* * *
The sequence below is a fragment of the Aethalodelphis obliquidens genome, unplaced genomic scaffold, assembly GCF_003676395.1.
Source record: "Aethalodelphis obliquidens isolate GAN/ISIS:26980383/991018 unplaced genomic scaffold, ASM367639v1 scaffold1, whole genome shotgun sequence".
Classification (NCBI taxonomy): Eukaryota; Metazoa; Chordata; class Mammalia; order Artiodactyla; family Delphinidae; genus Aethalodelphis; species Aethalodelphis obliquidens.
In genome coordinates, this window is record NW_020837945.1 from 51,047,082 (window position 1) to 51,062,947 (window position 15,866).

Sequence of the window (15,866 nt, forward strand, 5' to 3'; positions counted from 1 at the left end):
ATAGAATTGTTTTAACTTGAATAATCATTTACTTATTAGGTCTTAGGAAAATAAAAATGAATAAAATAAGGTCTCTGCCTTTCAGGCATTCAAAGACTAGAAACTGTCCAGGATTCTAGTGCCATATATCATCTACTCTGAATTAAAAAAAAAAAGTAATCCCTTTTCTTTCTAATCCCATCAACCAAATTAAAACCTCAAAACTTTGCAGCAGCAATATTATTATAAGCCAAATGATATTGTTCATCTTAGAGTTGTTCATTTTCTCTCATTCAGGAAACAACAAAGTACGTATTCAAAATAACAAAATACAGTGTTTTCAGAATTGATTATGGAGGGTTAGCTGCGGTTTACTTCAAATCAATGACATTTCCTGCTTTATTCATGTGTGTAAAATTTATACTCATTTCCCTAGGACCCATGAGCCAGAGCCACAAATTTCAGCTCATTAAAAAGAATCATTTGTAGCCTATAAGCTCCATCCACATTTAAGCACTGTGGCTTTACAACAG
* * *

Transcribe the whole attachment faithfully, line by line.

The sequence below is a fragment of the Aethalodelphis obliquidens genome, unplaced genomic scaffold, assembly GCF_003676395.1.
Source record: "Aethalodelphis obliquidens isolate GAN/ISIS:26980383/991018 unplaced genomic scaffold, ASM367639v1 scaffold1, whole genome shotgun sequence".
Classification (NCBI taxonomy): Eukaryota; Metazoa; Chordata; class Mammalia; order Artiodactyla; family Delphinidae; genus Aethalodelphis; species Aethalodelphis obliquidens.
In genome coordinates, this window is record NW_020837945.1 from 51,047,082 (window position 1) to 51,062,947 (window position 15,866).

Sequence of the window (15,866 nt, forward strand, 5' to 3'; positions counted from 1 at the left end):
ATAGAATTGTTTTAACTTGAATAATCATTTACTTATTAGGTCTTAGGAAAATAAAAATGAATAAAATAAGGTCTCTGCCTTTCAGGCATTCAAAGACTAGAAACTGTCCAGGATTCTAGTGCCATATATCATCTACTCTGAATTAAAAAAAAAAAGTAATCCCTTTTCTTTCTAATCCCATCAACCAAATTAAAACCTCAAAACTTTGCAGCAGCAATATTATTATAAGCCAAATGATATTGTTCATCTTAGAGTTGTTCATTTTCTCTCATTCAGGAAACAACAAAGTACGTATTCAAAATAACAAAATACAGTGTTTTCAGAATTGATTATGGAGGGTTAGCTGCGGTTTACTTCAAATCAATGACATTTCCTGCTTTATTCATGTGTGTAAAATTTATACTCATTTCCCTAGGACCCATGAGCCAGAGCCACAAATTTCAGCTCATTAAAAAGAATCATTTGTAGCCTATAAGCTCCATCCACATTTAAGCACTGTGGCTTTACAACAG